Background of the study
Since the 1980's, we have gained a better understanding of the broad diagnostic category that includes autism and autism-like disorders. Autistic Disorder (autism) is now believed to represent only one part of a clinical spectrum or group of disorders collectively termed pervasive developmental disorders. What is Autism?
Autism is a neurobehavioral syndrome caused by a dysfunction of the central nervous system that leads to disordered development. According to the Diagnostic and Statistical Manual of Mental Disorders,4th edition (DSM-IV), published by the American Psychiatric Association (1994, pp. 70-71), the onset of symptoms in autism occurs within the first 3 years of life and includes three general categories of behavioral impairment common to all persons who have autism: •
qualitative impairments in social interaction
qualitative impairments in communication
restricted, repetitive, and stereotyped patterns of behavior, interest, and activities As defined in the DSM-IV, Autistic Disorder (Tables III-1 and III-2 ) is one of the clinical conditions classified within the spectrum of pervasive developmental disorders. Autistic Disorder is distinct from other pervasive developmental disorders such as Rett's disorder or childhood disintegrative disorder, two other distinctive clinical conditions classified within the spectrum of pervasive developmental disorders. What Are the Symptoms of Autism?
Children with autism demonstrate the three core symptoms as described in the DSM-IV. The symptoms vary according to the severity of the disorder. Qualitative impairments in social interaction
Much current research suggests that the lack of reciprocal social interaction is the primary symptom in autism. Sometimes this deficit in social relatedness is noticeable during the first months of life; parents may report that their child has poor eye contact, lacks interest in being held, or stiffens when held. Young children who have autism often do not initiate or sustain play with their peers and often do not take part in groups. They may lack the ability to judge appropriate reactions in social situations; they may not feel anxiety around strangers, or not be aware of how close to stand to someone. As they become adolescents and adults, some children with milder, higher functioning autism may demonstrate relatively normal social interactions, but they still "tend to show a lack of cooperative group play, failure to make close friendships, and inability to recognize feelings in others or to show deep affection" (Newson and Havanitz, 1997). Qualitative impairments in communication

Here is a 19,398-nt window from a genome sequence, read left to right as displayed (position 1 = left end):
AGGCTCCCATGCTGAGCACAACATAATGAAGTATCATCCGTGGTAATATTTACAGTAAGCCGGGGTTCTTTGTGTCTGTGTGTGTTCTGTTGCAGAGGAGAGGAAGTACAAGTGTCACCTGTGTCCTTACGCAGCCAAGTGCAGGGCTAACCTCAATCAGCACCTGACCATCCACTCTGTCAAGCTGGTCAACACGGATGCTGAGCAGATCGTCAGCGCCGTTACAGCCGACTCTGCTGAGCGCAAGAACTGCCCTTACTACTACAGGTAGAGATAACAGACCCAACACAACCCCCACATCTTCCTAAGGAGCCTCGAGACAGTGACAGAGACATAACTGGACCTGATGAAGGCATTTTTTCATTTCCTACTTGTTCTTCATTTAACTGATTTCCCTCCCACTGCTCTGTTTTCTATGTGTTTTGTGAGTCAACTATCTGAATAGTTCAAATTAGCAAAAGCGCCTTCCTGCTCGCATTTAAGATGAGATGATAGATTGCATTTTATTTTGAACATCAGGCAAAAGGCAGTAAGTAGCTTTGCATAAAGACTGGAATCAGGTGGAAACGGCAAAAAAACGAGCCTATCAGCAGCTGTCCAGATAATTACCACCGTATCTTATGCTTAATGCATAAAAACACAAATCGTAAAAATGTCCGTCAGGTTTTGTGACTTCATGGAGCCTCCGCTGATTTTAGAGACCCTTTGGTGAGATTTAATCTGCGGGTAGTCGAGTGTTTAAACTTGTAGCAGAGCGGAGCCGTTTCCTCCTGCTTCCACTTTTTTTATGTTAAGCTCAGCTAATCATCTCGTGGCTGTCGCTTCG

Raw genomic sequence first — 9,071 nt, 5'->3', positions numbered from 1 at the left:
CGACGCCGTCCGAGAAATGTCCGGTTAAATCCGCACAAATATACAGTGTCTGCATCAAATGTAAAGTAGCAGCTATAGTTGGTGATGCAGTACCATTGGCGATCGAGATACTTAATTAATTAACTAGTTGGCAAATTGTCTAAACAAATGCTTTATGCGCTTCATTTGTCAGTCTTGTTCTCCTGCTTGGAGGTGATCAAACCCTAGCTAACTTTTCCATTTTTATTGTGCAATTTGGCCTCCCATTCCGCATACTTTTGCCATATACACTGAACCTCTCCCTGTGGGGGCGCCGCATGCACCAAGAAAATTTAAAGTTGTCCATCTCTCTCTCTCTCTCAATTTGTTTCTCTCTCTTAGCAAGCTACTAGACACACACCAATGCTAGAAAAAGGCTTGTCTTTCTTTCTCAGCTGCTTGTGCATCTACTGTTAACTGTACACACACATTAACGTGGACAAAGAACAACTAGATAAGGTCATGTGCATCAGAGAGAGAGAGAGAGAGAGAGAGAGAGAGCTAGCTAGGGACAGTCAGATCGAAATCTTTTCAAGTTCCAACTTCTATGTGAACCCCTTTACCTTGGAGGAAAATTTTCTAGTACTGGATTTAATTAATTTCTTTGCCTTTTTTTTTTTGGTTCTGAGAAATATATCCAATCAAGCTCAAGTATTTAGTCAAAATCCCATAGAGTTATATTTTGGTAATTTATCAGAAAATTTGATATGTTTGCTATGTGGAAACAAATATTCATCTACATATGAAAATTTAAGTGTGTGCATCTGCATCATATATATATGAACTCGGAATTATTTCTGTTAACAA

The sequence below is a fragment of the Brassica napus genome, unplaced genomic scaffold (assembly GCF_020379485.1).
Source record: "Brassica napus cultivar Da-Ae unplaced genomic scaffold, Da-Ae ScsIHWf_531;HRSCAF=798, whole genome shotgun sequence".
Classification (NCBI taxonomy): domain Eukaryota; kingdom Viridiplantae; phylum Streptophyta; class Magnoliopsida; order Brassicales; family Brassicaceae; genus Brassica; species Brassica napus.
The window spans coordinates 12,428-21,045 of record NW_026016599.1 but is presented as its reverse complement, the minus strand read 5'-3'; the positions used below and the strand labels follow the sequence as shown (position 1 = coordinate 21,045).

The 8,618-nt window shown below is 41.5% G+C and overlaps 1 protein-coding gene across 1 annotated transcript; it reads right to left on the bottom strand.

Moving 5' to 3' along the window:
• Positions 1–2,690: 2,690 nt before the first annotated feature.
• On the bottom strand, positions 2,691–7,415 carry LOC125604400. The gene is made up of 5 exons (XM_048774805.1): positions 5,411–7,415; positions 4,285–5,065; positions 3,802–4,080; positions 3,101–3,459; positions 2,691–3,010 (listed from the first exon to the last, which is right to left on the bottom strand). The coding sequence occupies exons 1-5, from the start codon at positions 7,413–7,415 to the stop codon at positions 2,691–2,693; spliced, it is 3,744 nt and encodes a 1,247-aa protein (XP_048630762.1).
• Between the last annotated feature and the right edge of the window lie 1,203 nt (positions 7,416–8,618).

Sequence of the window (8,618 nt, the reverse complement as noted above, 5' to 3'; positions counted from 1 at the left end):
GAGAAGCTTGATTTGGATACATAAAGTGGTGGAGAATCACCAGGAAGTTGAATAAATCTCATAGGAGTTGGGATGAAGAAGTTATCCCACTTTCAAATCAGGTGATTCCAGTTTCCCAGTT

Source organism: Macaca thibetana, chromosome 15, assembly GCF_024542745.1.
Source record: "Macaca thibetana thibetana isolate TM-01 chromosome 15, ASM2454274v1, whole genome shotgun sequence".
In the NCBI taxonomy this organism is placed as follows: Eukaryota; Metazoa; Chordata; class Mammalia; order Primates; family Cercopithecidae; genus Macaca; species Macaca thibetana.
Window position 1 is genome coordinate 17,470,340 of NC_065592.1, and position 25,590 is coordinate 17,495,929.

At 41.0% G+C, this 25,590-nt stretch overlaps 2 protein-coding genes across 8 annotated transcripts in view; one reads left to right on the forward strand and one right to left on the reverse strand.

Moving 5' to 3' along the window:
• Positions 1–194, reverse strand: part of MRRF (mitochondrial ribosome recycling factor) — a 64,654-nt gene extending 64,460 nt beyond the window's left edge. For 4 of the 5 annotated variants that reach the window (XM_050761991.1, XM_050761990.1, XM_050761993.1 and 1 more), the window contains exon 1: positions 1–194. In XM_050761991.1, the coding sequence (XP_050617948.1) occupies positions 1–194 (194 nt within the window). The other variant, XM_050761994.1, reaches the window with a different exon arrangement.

Research suggests that a significant majority of children with autism are not using language for functional communication at the time of their initial diagnosis. Earlier studies suggested that about half of all children with autism remain "functionally mute" throughout their lives, although that may be an overestimate given the effectiveness of current interventions and the broader current definition of autism. Some children with autism initially develop some language and then show language loss or regression, usually during the second year. Others show significant generalized delays in all aspects of language and communication. When language is present in a young child with autism, it tends to be rote, repetitive, and lacking in apparent communicative intent. Certain unique features of language use are especially characteristic of autism. Children with autism frequently demonstrate echolalia (rote repetition of what has been heard), confusion of personal pronouns (such as referring to self in second or third person), verbal perseveration (repeating certain phrases over and over or dwelling on a single topic), and abnormalities of prosody (rate, rhythm, inflection, or volume of speech). Children who have autism, particularly when younger, often do not use gestures, such as pointing at objects to show shared interest, shaking...
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